Companies are finding that their workspaces are undergoing big changes in a relatively short time. Just in the last few years, flexible office space has increased almost 25%, and this growth seems set to continue. At the same time, traditional office space is decreasing.

The drive to flexible office spaces comes from the need to create a better workspace for employees. Many employees are looking for work that allows them to work from home or have flexible hours that let them work from the office and home. As a result, businesses are finding the traditional office is no longer working. They are finding it necessary to build flexibility into their entire business model when it comes to office space, business operations, and their employees.

The traditional workplace is quickly evolving and adapting to employees who increasingly want to work from home. Just what does this mean for the Coworking market? What changes are ahead?

1). Traditional Offices & The Coworking Market

Commercial office space is literally changing as you read this article. Right now, about two thirds of the commercial market has made the change to coworking spaces. This number is expected to rise over the next five years. This is due to business not renewing their current leases as they expire. Instead, many companies will choose to downside, choosing shared workspaces rather than traditional offices.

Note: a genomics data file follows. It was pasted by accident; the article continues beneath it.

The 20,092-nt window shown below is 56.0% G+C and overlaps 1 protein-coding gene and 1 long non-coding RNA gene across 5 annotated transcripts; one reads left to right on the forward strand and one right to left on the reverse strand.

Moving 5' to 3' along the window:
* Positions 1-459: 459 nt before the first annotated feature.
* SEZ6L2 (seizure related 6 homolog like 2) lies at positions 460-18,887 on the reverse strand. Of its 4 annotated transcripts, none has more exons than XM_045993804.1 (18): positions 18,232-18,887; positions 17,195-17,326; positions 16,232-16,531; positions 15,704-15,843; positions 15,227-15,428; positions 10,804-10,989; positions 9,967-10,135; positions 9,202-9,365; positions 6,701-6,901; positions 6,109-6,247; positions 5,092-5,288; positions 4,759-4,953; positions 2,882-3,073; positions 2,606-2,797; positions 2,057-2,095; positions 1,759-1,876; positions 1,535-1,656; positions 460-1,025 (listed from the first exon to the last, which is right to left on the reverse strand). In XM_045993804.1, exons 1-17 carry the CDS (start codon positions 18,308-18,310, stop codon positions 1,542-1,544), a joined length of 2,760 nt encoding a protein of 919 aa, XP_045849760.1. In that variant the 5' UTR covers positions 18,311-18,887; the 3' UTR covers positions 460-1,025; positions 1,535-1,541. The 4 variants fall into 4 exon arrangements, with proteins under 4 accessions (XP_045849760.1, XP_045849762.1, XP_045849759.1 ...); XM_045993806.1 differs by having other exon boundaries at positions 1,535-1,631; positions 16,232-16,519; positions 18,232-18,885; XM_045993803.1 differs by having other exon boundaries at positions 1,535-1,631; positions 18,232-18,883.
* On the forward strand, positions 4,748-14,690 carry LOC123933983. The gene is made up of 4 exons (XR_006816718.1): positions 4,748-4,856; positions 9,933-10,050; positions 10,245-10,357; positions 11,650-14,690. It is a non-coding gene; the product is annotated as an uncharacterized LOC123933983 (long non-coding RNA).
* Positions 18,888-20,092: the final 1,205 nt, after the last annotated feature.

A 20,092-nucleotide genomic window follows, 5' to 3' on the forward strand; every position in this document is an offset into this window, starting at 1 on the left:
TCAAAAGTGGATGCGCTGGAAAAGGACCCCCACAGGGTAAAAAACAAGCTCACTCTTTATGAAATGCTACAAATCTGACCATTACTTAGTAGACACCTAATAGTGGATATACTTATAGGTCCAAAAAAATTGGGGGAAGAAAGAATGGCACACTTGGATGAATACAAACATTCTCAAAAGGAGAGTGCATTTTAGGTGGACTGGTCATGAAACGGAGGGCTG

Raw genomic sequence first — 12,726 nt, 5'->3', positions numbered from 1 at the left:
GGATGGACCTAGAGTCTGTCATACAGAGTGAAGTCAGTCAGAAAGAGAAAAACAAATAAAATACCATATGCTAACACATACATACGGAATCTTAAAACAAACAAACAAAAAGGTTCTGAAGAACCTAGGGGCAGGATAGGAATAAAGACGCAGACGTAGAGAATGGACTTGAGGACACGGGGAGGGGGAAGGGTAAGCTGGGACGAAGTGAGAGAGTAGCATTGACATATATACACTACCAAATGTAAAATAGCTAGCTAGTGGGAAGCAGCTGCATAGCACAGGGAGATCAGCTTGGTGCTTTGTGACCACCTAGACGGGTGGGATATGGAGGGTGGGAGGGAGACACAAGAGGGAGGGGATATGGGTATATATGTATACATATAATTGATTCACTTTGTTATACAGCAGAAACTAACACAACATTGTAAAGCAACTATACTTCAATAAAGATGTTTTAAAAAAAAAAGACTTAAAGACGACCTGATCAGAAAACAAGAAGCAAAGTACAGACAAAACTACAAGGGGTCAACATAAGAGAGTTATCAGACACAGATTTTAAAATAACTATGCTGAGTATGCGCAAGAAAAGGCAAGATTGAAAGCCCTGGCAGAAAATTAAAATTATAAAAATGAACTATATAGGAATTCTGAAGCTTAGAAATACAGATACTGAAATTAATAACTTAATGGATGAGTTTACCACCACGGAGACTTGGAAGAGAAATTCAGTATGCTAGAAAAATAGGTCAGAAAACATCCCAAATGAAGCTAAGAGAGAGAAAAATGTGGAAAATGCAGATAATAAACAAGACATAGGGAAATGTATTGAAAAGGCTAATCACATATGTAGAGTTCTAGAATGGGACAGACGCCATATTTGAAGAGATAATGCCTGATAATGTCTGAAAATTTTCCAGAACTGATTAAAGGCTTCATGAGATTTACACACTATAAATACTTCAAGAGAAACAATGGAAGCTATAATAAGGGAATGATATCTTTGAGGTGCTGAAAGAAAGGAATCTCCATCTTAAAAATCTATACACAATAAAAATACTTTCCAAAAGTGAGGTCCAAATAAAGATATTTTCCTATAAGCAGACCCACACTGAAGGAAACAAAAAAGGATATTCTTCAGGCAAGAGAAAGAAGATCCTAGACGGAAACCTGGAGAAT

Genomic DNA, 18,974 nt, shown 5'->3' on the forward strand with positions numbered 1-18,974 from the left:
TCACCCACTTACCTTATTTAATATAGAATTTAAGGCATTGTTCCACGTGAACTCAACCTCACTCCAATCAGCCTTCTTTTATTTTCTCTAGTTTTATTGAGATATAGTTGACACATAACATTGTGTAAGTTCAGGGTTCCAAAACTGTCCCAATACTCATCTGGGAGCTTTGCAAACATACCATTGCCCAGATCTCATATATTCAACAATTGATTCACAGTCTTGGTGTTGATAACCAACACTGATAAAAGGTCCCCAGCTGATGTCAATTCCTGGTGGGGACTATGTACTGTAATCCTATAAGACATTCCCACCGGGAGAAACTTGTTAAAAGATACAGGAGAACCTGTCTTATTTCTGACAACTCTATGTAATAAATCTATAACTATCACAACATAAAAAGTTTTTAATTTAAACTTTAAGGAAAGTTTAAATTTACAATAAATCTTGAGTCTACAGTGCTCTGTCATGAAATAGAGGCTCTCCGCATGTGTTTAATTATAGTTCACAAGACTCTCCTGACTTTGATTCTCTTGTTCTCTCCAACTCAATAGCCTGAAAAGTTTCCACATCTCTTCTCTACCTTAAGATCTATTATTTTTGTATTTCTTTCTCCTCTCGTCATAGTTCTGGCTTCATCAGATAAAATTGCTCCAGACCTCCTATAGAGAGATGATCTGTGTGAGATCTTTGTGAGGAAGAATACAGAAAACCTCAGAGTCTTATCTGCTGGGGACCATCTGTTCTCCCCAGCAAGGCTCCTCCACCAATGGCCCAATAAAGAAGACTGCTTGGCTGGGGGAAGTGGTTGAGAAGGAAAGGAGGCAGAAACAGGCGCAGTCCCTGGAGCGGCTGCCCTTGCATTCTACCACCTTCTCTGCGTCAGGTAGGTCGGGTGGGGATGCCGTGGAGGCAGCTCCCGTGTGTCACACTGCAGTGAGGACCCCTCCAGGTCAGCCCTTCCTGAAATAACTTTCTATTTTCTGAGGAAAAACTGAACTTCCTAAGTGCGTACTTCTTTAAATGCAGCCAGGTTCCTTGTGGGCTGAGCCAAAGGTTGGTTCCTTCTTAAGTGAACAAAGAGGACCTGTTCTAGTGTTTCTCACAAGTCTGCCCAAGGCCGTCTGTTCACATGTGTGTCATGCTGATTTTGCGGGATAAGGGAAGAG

In response, landlords who currently have traditional office spaces will begin to transition their offices into serviced coworking spaces to meet demand. They’ll develop agile floor plans that include suites, which ready to move into, and coworking spaces, along with offering more flexible leases.

Landlords will see that providing flexible office solutions will increase profits, which will allow them to add more services for their tenants. In this way, the industry will transition into a hospitality business model, where businesses can enjoy a wide variety of support services, along with premium add-ons.

Landlords may provide perks that include fully stocked kitchens, beverage stations, branded coffee shops and even restaurants. Businesses will find that this change brings better brand perception, a culture of community will develop, and their clients will enjoy this new coworking opportunity.

2). Landlords Will Adapt to Larger Organisations

With the big changes coming to businesses as they leave behind traditional offices, landlords will need to broaden their business model from mostly providing services for freelancers and small business, to incorporating support for:

  • Corporate organisations: usually prefer serviced offices that have private access to amenities, while gaining access to the coworking community.

 

  • Super-flex members: these may include working parents and freelancers who are looking for a more flexible work/life balance. They will require more flexible options such as an hourly membership, virtual office services, along with access to online communities, mail services and even social events.

In addition, landlords will have to become pro-active landlords, rather than the “set it, and forget it” type of landlord. No long will a tenant move in and run their own businesses. Businesses that choose a coworking model will need business support.